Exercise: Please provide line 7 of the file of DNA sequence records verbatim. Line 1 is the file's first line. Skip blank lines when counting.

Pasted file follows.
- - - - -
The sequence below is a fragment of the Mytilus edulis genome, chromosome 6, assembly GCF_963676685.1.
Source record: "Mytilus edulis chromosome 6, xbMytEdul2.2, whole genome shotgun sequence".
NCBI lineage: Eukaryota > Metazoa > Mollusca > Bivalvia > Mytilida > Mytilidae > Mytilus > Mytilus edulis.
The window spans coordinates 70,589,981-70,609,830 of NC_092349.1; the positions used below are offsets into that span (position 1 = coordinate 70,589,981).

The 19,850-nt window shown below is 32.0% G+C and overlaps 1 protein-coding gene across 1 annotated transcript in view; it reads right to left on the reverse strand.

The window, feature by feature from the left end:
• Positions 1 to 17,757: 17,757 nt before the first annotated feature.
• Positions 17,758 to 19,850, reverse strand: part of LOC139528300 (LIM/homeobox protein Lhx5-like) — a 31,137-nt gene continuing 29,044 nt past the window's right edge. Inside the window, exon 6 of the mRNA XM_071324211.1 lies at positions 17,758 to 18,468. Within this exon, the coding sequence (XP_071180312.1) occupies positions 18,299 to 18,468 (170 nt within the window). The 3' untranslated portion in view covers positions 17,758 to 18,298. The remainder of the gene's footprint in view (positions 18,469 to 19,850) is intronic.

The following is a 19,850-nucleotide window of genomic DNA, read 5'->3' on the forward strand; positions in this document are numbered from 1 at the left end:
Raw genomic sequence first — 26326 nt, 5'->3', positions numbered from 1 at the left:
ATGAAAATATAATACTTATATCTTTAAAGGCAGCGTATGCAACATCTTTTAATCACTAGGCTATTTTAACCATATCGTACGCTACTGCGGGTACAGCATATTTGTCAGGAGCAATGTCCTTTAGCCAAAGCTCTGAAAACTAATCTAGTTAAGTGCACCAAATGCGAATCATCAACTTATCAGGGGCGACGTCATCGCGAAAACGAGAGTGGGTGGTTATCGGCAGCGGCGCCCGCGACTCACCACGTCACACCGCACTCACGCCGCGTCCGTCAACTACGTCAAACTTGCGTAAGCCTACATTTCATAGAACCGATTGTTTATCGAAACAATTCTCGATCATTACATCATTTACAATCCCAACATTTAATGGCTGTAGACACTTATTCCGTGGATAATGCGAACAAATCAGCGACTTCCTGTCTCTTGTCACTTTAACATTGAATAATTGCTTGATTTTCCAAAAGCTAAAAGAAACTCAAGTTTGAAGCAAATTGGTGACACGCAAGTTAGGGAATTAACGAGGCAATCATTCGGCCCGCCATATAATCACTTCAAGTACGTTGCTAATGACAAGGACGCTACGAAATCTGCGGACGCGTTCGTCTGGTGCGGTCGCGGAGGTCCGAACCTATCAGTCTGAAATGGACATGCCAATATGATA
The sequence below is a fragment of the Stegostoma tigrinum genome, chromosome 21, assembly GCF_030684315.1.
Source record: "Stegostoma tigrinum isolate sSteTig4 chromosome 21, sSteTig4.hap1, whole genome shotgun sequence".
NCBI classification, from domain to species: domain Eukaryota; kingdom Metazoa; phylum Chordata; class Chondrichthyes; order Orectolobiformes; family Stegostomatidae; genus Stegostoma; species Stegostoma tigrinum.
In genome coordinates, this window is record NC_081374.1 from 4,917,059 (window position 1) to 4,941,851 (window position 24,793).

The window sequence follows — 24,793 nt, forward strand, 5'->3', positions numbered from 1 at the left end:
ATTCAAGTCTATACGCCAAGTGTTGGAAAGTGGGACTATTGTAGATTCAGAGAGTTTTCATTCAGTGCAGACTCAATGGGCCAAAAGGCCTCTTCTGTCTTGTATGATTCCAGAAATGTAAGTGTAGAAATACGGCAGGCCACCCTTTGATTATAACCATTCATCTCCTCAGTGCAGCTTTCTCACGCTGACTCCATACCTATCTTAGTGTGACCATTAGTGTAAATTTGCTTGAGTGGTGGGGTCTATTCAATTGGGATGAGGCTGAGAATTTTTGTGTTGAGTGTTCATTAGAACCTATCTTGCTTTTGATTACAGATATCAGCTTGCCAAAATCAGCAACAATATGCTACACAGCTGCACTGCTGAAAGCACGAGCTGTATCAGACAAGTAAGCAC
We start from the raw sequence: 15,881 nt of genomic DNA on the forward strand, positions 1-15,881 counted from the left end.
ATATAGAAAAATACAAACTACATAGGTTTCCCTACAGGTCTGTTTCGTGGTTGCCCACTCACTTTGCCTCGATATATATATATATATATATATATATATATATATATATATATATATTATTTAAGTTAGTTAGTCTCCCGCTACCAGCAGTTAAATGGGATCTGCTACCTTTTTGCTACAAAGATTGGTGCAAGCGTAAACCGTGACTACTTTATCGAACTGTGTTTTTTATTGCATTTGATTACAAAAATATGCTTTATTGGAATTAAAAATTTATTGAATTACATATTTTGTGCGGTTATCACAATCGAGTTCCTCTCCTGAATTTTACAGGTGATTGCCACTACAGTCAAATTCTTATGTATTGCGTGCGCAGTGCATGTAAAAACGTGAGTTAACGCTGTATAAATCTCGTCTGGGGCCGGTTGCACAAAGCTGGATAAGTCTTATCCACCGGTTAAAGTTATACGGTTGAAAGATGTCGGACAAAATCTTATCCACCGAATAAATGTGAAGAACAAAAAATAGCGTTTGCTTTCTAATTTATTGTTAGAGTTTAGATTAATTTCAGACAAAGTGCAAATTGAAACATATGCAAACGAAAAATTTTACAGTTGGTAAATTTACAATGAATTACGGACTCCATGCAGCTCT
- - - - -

• Positions 1 to 17,757: 17,757 nt before the first annotated feature.